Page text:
Why I Don't Blog Much Anymore
Weekends and evenings are full of preparation for my Western Civilization class. In case you wonder how much time goes into preparing a community college class (the first time): I spend typically 10-14 hours preparing a PowerPoint presentation and notes for three hours of lecture, and about an hour preparing the weekly quiz. I spend another hour grading and entering quiz grades.
For preparation, I pick what I consider the most important themes from the week's assigned chapter as the heart of the lectures. Of course, since the assigned reading is typically 20-35 pages, I have to focus on the most important themes--and hope that the questions that I pick for the quiz prod students into doing the assigned reading with some care.
To prepare my notes, I start with what I learned in undergrad and graduate history classes, as well as my reading outside of school. But as I prepare my presentation, I also verify that:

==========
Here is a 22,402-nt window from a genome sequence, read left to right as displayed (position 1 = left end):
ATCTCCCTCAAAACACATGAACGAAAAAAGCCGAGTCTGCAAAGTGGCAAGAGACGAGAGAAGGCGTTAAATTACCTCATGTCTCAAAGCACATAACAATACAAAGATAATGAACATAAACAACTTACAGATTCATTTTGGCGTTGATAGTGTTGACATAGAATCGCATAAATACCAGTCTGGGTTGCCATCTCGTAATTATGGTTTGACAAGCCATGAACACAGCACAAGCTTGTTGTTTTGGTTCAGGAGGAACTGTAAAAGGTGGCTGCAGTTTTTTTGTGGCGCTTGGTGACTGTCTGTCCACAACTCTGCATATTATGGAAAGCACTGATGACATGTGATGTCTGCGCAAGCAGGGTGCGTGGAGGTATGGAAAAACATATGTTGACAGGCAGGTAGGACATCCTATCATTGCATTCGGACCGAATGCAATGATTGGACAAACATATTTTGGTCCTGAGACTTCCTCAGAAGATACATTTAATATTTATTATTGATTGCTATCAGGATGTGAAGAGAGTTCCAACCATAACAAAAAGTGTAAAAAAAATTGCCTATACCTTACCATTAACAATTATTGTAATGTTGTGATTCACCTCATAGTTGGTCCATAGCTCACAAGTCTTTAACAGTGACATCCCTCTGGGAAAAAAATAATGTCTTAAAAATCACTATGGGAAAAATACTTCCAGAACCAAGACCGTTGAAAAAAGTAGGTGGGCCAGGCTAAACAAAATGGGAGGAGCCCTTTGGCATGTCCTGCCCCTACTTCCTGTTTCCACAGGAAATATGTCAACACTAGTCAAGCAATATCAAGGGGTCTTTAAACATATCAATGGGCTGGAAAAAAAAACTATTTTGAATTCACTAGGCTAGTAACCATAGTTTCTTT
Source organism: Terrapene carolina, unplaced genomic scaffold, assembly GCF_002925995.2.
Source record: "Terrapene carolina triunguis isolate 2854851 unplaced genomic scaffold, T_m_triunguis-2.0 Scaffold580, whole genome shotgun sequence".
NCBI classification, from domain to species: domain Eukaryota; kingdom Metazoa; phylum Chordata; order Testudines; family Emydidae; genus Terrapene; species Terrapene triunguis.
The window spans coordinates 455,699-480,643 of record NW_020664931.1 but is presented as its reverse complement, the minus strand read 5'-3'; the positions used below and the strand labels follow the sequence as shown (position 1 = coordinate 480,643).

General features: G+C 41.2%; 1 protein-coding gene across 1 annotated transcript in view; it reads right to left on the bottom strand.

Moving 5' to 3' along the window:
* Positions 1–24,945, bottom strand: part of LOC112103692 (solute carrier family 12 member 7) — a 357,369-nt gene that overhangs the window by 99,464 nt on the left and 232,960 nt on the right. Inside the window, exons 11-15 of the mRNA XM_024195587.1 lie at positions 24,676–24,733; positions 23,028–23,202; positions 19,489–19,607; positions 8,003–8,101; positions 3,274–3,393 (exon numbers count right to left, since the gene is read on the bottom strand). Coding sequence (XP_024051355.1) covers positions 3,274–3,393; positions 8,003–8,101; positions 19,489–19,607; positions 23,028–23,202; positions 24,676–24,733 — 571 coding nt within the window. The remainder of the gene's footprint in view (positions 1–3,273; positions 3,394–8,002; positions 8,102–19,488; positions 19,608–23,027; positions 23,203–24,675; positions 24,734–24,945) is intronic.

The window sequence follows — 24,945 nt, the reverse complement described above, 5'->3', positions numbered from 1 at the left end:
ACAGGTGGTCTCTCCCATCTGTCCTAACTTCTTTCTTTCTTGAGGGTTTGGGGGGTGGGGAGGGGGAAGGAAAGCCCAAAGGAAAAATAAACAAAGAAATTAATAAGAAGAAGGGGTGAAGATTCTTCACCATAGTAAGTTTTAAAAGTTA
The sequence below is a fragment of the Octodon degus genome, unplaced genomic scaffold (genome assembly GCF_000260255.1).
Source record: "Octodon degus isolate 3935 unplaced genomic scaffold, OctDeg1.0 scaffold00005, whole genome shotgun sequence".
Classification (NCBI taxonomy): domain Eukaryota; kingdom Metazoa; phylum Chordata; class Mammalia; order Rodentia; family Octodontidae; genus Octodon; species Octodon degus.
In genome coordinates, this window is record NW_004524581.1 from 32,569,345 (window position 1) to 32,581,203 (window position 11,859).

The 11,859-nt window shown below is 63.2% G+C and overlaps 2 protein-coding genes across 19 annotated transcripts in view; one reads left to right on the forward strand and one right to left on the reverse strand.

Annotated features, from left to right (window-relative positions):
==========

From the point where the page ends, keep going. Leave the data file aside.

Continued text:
1. My memory hasn't betrayed me.
2. History hasn't changed!
In some cases, there are gaps in my knowledge that I need to fill in--and by verifying important facts against not only the textbook, but a variety of other sources, I often discover gaps in my knowledge that I didn't even know were there! The old saying, "The best way to learn something is to teach it" has a certain truth to it.
I also sometimes find that recent research has either changed the emphasis of particular points since I was an undergraduate, or has discovered new data that significantly changes our understanding. For example, the massacre of the survivors of Jerusalem during the First Crusade has benefited from research done in Islamic sources in the period after World War II. The research isn't as painstaking as when I'm researching a journal article--but I do try to find at least two sources for any significant fact that I use in a lecture.
I am now up to the Reformation--a rather grim time, all the way around--but since the class ends with the end of the Thirty Years War in 1648, I will be done soon.